Basic rate: $900 per position (estimated cost to publish on 3 different platforms with multiple positions to fill per year)
+ 4 hours of HR processing to discuss the position with the team manager, write the job offer, have it reviewed and published on the internal site and commercial platforms.
+ [If company uses recruitment agencies] 18% of average salary x proportion of hires from agencies
= 3 hours + $900 per departure + [18% x average salary x proportion of hires from agencies]

7) Application analysis

Allow a few hours for human resources and managers to analyze applications and screen candidates. There will also be several calls to potential candidates to interview them and answer their initial questions.

See the assumptions
4 hours at average wage per departure

90 minutes for human resources to make a first sorting among all the applications received and to adjust according to the managers' comments.
+ 60 minutes for managers to analyze the sorted applications
+ 60 minutes for interviewing candidates and answering initial questions.
= 3.5 hours for each departure

8) Interviews and selection

Several candidates will be interviewed by company representatives. Several calls will be made with the selected candidate. Finally, the job offer will also be prepared and documentation for the position will be sent.

See the assumptions
9 hours per departure

1 hour x 2 people x 4 candidates interviewed
+ 30 minutes to announce the job offer to the best candidate, explain the benefits and agree on the terms of employment (e.g. salary)
+ 30 minutes to prepare the official employment documentation for signing
= 9 hours per departure

9) Validation of references

It is better to take the time to validate references and complete the security screening than to make a bad hire! Costs are higher when you hire outside agencies.

See the assumptions
2 hours per departure


10) Administrative processing

The employee must be registered in all of the company's administrative systems for payroll, HR documentation, group insurance enrolment and pension plans. Many companies will also explain the group plans and help them make their choices.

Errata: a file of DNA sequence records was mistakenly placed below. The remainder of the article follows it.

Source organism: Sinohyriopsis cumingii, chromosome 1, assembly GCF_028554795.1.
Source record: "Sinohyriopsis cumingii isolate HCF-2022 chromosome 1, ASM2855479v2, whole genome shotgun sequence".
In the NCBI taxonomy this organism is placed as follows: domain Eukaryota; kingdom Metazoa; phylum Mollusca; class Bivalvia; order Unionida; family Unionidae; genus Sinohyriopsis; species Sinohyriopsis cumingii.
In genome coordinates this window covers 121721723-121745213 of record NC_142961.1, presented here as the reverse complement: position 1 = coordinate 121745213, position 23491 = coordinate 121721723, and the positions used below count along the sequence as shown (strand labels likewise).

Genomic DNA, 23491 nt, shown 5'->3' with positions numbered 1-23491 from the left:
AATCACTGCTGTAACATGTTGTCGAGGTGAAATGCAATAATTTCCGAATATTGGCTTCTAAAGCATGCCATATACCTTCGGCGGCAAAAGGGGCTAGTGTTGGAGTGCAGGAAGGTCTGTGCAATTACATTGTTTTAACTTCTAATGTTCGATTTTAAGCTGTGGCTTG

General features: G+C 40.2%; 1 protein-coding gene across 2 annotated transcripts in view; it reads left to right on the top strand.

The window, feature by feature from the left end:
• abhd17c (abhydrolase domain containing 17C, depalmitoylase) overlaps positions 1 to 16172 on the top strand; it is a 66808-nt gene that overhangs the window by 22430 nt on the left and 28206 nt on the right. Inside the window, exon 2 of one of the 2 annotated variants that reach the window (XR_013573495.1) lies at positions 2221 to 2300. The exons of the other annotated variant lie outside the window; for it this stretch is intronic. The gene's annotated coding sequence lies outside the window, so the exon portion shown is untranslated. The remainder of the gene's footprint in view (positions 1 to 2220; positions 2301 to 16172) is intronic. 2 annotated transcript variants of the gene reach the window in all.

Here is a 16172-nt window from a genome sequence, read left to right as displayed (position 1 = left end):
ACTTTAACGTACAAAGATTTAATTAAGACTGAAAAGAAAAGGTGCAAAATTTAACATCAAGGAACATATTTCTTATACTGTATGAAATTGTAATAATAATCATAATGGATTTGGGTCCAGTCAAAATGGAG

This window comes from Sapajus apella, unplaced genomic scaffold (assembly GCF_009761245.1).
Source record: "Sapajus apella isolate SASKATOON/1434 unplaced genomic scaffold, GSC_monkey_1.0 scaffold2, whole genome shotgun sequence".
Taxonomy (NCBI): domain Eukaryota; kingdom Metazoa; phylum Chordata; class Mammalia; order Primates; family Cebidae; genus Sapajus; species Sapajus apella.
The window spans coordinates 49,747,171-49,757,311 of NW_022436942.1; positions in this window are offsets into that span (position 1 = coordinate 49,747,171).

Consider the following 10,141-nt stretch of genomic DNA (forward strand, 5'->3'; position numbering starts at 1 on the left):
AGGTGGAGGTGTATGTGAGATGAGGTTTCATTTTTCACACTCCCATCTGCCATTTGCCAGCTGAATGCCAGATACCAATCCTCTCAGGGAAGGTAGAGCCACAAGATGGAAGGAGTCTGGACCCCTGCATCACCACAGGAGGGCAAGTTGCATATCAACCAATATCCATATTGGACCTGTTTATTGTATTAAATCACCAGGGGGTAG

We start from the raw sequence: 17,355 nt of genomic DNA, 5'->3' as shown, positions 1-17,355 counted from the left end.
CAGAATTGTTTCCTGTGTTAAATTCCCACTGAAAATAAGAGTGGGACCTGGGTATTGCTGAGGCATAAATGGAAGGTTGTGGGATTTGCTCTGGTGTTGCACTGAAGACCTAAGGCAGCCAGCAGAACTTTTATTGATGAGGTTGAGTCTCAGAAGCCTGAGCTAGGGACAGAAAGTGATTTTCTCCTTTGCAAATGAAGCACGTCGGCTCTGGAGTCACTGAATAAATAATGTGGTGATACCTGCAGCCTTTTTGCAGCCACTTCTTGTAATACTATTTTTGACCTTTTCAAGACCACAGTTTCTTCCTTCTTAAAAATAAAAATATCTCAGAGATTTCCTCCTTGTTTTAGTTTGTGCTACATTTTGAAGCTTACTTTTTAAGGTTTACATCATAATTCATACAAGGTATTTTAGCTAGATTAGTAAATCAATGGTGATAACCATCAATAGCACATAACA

See the assumptions
3 hours per departure

3 hours for:
♦ Register the employee in the administration software.
♦ Give access permissions to the employee (email, network access, building access)
♦ Prepare legal paperwork
♦ Communicate employee's arrival to company's suppliers

11) Training

Several days or weeks are allocated to the training of new employees. The more specific your systems and projects are, the longer it will take to train them. According to a study by the Association for Talent Development's on a group of 340 companies, a new hire requires an average of 31.5 hours of training.

See the assumptions
Between 48 and 66 hours for each departure

The total number of days in training is estimated according to the company's sector of activity. Naturally, these estimates will vary greatly depending on the reality of your company.
Commercial sector - 24 hours of training
or : Manufacturing sector - 27 hours of training
or: Professional sector - 33 hours of training
x 2 people (you need a trainer to train the trainee!)
= between 48 and 66 hours of training

12) Productivity loss

No employee is effective from day one. It takes weeks or months before a new employee is self-sufficient and can perform their tasks at maximum productivity. The hours lost to inefficiency are added to the cost of replacing an employee. The poductivity curve ranges from 25% to 100% between weeks 1 and 20.